Jenny Jarvie , Molly Hennessy-Fiske and Chris Megerian
North Carolina began suffering the brunt of Hurricane Florence’s destructive power Friday morning as the storm made landfall along the coastline, sending ocean water surging over streets and into homes.
Rising waters have already tormented the town of New Bern, located where the Neuse River comes in from the Pamlico Sound about halfway down the coast. About 150 people were waiting to be rescued Friday morning, according to the city.
“You may need to move up to the second story, or to your attic, but WE ARE COMING TO GET YOU,” said the city’s official Twitter account overnight, promising that swift water rescue teams were mobilizing.
Dana Outlaw, the mayor of New Bern, said the storm had uprooted oak trees and scattered power lines on the street. “It’s no time to be out. We want our citizens safe.”
More flooding is expected further inland, where rivers could overflow and inundate towns across the state.
Fierce winds lashed at Wilmington, a port city near the southeastern corner of the state where many of the 120,000 residents had evacuated but some remain hunkered down to ride out the storm.
About a dozen people in the breakfast area of the Country Inn and Suites stared out the window as the wind howled and trees swayed.
The power went out at 6:45 a.m., and Alejandra Rubio, 40, clutched a paper cup full of coffee.
“I feel scared,” she said.
Outside, the sky was blank and gray, and 80 mph wind gusts tore through the trees. Debris began piling up in the streets and parking lots.
Gov. Roy Cooper has requested additional federal assistance to help with recovering from the storm.
“We will survive this, and we will endure,” he said during a briefing in Raleigh, the state capital, on Thursday evening.
The storm was generating sustained winds of at least 90 mph as it inched ashore, traveling only 6 mph. Hurricane Florence has lost some power over the last few days — it made landfall as a Category 1 hurricane, down from its earlier rating as a Category 4 with winds of 140 mph.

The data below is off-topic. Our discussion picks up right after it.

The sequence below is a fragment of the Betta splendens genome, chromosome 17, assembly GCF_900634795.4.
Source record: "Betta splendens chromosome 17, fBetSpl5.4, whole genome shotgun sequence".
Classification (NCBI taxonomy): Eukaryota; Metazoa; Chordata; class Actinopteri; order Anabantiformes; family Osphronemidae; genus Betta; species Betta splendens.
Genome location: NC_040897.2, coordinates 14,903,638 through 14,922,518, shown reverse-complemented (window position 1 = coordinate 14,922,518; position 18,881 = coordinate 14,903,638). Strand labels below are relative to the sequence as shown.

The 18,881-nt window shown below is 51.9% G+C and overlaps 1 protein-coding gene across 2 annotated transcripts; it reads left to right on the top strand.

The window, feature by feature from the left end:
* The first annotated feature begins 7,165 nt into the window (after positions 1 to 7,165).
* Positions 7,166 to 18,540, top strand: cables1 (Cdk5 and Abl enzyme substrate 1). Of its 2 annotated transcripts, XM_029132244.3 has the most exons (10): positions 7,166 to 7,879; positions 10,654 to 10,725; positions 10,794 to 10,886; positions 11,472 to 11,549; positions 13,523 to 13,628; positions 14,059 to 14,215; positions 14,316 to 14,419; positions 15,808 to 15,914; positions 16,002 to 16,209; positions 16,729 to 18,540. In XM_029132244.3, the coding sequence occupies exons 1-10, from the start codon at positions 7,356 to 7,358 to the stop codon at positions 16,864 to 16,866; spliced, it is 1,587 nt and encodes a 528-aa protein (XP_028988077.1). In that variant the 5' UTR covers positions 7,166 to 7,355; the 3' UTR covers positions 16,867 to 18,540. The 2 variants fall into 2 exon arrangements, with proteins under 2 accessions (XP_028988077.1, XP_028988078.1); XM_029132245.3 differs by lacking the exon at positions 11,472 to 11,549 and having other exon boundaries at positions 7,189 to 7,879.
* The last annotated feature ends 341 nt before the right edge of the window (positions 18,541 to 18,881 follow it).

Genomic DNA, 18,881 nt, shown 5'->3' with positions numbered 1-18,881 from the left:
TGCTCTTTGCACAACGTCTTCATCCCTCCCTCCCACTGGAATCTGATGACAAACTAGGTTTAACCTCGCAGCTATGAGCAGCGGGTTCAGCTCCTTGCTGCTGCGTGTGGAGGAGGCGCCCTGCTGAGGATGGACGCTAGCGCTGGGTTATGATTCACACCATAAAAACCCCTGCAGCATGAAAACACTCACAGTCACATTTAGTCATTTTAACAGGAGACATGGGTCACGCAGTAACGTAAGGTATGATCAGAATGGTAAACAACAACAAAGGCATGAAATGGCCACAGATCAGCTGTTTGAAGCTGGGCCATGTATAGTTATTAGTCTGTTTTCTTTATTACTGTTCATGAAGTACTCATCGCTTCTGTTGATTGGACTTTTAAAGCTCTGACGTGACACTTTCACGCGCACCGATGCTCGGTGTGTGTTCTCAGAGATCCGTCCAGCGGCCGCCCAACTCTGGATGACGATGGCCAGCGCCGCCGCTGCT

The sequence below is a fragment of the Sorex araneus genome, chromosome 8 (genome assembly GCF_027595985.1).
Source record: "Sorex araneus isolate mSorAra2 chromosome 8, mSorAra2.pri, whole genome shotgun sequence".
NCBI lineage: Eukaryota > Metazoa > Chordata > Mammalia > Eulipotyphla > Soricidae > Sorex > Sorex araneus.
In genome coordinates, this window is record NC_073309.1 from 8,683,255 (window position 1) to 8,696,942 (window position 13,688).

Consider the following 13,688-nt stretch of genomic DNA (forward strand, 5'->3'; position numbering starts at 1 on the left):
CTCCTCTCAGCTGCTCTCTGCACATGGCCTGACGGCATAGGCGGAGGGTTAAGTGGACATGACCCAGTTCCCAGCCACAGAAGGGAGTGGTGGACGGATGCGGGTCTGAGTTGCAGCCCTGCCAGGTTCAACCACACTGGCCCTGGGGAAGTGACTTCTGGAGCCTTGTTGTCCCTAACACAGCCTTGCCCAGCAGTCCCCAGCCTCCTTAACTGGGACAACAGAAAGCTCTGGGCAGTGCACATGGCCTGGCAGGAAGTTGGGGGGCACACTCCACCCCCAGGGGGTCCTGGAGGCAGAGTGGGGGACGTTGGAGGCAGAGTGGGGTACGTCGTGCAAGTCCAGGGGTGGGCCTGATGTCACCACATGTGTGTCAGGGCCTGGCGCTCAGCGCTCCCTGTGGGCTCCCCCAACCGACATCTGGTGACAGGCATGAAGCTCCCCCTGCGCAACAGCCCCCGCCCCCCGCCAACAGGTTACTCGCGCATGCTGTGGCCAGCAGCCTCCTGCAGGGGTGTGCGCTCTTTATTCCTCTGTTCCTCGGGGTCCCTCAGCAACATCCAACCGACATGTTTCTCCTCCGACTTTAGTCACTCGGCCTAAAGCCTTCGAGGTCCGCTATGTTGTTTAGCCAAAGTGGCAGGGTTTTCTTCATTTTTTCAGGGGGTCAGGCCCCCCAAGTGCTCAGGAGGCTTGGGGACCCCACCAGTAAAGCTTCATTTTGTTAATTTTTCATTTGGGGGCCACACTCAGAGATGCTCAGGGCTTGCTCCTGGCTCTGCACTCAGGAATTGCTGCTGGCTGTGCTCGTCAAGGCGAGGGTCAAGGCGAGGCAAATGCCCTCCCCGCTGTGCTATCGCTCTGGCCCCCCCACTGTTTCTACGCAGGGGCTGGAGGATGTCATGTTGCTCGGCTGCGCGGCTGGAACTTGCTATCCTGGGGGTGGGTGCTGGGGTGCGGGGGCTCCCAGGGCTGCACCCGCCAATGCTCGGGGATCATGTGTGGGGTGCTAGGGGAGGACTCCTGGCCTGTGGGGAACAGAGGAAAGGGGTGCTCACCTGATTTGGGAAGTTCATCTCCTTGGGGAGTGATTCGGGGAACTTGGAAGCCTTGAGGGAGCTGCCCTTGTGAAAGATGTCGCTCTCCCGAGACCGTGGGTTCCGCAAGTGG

But the slow speed of travel may end up increasing the storm’s danger as high winds and rainfall linger over the state.
There could be other threats as well. A tornado watch was issued until 5 p.m. Eastern on Friday, and gusts of wind could reach 75 mph, according to the National Weather Service.
Mandatory evacuations have turned large swaths of the state into boarded-up ghost towns, and government officials have urged residents to stay off the roads.
More than 12,000 people are riding out the storm in shelters.
Roughly 80,000 people have already lost power, and the number could reach closer to 3 million, according to Duke Energy, the state’s largest utility. The heaviest power outages are in the area around Wilmington and in the stretch of coastline between Emerald Isle and the Pamlico Sound.
South Carolina was also bracing for the storm, and for inland flooding that could have statewide impacts.
“It’s knocking on the door,” said Chase Dearman, a spokesman for the state’s emergency operations center. “Extensive high winds and storm surge is going to be an issue as well as the rainfall.”
A mandatory coastal evacuation order left highways nearly empty in Charleston, the state’s largest city. About 130,000 people live in Charleston, 775,000 in the surrounding area.
In Myrtle Beach to the north, a few holdouts walked on the beach Friday morning. Inland in Columbia, the state’s capital and second-largest city, residents prepared for flooding along nearby rivers.
Dearman stressed that the evacuation order was still in place for Charleston and the rest of the coast.
“The safest place to be is away from the coastline,” he said.